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Re: A tale of two bindings

From: Mark Baker <mbaker@markbaker.ca>
Date: Tue, 24 Jul 2001 15:21:09 -0400 (EDT)
Message-Id: <200107241921.PAA04183@markbaker.ca>
To: jacek@idoox.com (Jacek Kopecky)
Cc: xml-dist-app@w3.org

>  Mark,
>  let me describe how I would specify the HTTP binding and please
> reply with what needs it doesn't address:
> Content-Type: text/xml or application/soap+xml or whatever
> TCP Port: whatever, this is a part of the access URI, it's like
> 	you specified the host name
> URI scheme: http
> HTTP method: POST
> HTTP response codes: 200 for SOAP responses (OK or faults), 400,
> 	500 for HTTP problems
> SOAPAction: unnecessary, deprecated

1. With a URI scheme of "http", the default port is 80, so
tunnelled-SOAP traffic would find itself intermingled with
HTTP port 80 traffic.  Firewalls secure port 80 more than
they do the HTTP protocol, so this presents practical problems.

2. If I was using SOAP-over-HTTP in the way I described, say
with the java.net client libraries, I would be unable to
determine the success or failure of my HTTP method invocation
by looking at the response code returned by HttpURLConnection's
getResponseCode().  So even though I sent the message through
this interface, I wouldn't be able to get the response from
that interface.

> I'm sure it has been said before, but sending 4xx or 5xx with a
> SOAP fault is like sending 4xx or 5xx with a "login incorrect"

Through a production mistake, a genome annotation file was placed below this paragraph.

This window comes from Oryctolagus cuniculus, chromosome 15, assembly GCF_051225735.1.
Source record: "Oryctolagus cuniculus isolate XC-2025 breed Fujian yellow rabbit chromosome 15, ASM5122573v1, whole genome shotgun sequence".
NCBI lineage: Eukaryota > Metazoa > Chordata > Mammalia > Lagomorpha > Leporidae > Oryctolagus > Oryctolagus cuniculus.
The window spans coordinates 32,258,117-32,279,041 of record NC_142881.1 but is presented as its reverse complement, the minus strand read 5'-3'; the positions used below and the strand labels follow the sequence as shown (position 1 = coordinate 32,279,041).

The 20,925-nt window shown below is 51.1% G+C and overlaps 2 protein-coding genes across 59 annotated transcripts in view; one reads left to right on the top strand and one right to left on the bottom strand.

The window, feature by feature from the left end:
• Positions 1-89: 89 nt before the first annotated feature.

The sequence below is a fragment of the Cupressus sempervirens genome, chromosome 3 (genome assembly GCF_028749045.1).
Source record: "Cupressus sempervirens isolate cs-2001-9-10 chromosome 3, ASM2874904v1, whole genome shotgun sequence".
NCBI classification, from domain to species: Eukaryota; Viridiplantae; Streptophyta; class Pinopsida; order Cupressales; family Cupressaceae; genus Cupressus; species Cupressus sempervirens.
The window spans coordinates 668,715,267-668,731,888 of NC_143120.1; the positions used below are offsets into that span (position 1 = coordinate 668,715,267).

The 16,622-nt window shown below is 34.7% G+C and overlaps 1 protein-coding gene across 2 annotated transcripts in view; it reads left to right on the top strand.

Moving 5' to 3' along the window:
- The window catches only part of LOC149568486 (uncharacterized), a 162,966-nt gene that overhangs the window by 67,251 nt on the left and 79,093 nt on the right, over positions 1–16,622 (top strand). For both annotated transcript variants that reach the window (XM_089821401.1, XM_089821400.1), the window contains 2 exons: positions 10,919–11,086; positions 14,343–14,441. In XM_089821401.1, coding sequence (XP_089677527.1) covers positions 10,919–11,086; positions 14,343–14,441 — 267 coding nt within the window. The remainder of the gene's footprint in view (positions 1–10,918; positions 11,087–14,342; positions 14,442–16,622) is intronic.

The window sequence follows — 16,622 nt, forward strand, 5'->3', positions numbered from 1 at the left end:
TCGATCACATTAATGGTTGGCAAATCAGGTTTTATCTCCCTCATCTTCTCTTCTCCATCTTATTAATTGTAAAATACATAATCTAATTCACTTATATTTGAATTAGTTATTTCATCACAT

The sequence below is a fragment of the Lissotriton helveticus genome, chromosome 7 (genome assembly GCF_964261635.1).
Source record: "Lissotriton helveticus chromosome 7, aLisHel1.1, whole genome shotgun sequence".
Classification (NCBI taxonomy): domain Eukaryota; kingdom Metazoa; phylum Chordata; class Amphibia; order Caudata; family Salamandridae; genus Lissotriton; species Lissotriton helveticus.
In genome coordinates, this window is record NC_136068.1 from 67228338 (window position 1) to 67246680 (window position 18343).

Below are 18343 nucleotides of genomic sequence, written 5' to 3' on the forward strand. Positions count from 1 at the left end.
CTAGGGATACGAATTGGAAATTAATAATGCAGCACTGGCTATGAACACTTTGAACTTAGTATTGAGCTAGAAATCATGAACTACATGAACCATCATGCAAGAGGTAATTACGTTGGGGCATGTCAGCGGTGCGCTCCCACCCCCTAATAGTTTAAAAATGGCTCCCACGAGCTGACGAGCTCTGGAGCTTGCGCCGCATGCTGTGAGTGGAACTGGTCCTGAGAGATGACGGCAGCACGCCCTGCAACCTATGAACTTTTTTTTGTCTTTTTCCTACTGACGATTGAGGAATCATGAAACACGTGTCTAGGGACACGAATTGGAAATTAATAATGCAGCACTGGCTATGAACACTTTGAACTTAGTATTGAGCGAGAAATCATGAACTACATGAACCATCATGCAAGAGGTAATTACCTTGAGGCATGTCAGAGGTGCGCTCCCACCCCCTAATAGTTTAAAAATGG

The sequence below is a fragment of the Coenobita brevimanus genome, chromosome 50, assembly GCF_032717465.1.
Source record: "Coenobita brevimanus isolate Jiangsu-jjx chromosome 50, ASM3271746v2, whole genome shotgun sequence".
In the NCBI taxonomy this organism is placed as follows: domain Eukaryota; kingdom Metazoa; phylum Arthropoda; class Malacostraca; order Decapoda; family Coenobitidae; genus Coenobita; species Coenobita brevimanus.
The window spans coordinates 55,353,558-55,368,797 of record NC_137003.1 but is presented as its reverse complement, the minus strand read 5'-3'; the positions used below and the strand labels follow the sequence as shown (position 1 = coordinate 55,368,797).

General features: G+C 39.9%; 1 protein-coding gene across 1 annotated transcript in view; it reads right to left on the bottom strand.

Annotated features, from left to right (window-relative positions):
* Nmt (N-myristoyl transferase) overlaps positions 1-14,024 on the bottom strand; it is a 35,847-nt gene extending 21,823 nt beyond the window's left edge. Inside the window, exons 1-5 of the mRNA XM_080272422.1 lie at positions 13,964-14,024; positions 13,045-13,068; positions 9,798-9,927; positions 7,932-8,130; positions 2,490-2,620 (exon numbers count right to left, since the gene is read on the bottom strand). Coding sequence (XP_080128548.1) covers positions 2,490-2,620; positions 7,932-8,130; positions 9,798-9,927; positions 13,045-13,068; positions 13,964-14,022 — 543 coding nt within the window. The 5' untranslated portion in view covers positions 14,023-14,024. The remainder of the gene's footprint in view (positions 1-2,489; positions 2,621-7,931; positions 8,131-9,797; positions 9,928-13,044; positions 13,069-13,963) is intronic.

> web page as a result of submitting a name/password HTML form.
> In short: HTTP error codes are IMHO for HTTP errors.

When I send a SOAP message with HTTP semantics, a SOAP error
*is* an HTTP error.  But I agree that when I send a SOAP
message that doesn't use HTTP semantics (such as when a tunnel
is created), then the response code doesn't matter at all
(and I would support a tunnel binding that only used a 200
response code).

> As for your (**): you don't _need_ anything to identify that what
> you're transmitting is SOAP because the thing behind the request
> URI should know that.

What about HTTP intermediaries, like firewalls?  Shouldn't they
have the right to know?

I'd also suggest that if the use of the SOAP tunnel was
implicit, that a URI scheme other than HTTP should be used.

> If it doesn't and so it dispatches to
> something else based on whether the incoming data is or is not
> SOAP, you're adding a whole another independent dispatch
> mechanism beyond URI, which already does cause dispatch on the
> client (hostname of the server) and on the server (the path part)
> as well.

It needn't be anything more than an if statement.  Or if it is
implicit, dispatch need not occur - the bit could be there
just for the use of intermediaries.

Received on Tuesday, 24 July 2001 19:32:25 UTC

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